The French and Indian War altered the political, economical, and ideological relations between Britain and its American colonies. English debt lead to unfair taxation of the colonists, and this changed the way they felt about their mother country.
After the French and Indian War, the countries colonizing North America shifted. After 1763 (Doc. A), English colonies dominated the new world. This took a toll on the political relationship between Britain and the American colonists because it lead to the Proclamation of 1763. The Native Americans (Doc. B) believed "they had no right to settle." The Proclamation was Britain's idea of preventing further conflict. However, the colonists were angered, and they believed they were being deprived of their right to be free.
Other political changes included Britain's abandonment of their salutary neglect policy. After the French and Indian War, England was left with the deep debt they had acquired during the previous years. In turn, they began to strictly regulate trade, and impose taxes on commonly used items. Although Britain attributed these changes to their (Doc. F) "virtual increase in territory," the colonists were infuriated. They felt this was unjust taxation.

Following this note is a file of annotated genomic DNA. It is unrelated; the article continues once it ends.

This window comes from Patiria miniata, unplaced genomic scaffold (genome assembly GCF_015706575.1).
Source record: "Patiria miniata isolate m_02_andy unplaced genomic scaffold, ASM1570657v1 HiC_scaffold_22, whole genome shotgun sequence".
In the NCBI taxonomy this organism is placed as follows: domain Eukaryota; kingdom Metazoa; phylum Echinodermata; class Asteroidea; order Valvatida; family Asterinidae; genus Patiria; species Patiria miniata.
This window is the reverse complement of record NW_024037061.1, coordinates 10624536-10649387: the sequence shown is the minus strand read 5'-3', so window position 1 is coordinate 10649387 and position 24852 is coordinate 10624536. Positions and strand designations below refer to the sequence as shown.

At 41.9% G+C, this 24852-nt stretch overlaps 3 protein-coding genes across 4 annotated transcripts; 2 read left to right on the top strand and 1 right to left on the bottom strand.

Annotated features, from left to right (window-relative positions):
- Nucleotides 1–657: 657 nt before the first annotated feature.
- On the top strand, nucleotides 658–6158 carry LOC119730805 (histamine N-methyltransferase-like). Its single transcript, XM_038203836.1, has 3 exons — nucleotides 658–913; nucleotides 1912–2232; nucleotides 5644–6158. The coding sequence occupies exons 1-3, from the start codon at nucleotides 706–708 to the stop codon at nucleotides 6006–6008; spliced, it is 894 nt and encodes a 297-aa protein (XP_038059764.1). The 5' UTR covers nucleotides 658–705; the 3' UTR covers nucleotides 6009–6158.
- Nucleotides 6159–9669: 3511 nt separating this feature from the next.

All this sudden taxation and regulation took a toll on the economic relationship between the colonists and their mother country. Prior to the French and Indian War, the Wool, Hat, and Iron Acts forced the Americans to ship their raw the material to Britain, only to later buy the finished products from them. However, with the heavy British taxation, mercantilism was soon abandoned when the colonists decided to fight back. The Stamp Act enraged many of the elite colonists, and as Benjamin Franklin states (Doc. G), they wanted to "get it repeal'd" as soon as possible. With boycotting as their weapon, they practiced non-importation and non-consumption, thus harming the economic relationship the between the two parties.
Although colonial ideological values toward Britain began to change during the war, the colonists' ability to go through with the boycotts proved they could unite to make change. All the taxation and regulation added to the resentment colonists already felt prior to the Proclamation of 1763. Also, the French and Indian War, helped American soldiers realize they had less liberty than Englishmen. A Massachusetts soldier wrote (Doc. D) "we are debarred Englishmen's liberty." American resentment that arose during this period helped trigger colonial rebellion.
The French and Indian War is to blame for the American Revolution. Ideologically, it brought up colonial feelings of resentment toward Britain. It also changed the political relationship between England and its colonists because the English were forced to unfairly tax them due to their economical struggles. The colonists in turn, boycotted, thus further damaging their economic relationship with their mother country. After the French and Indian War, America would never be the same.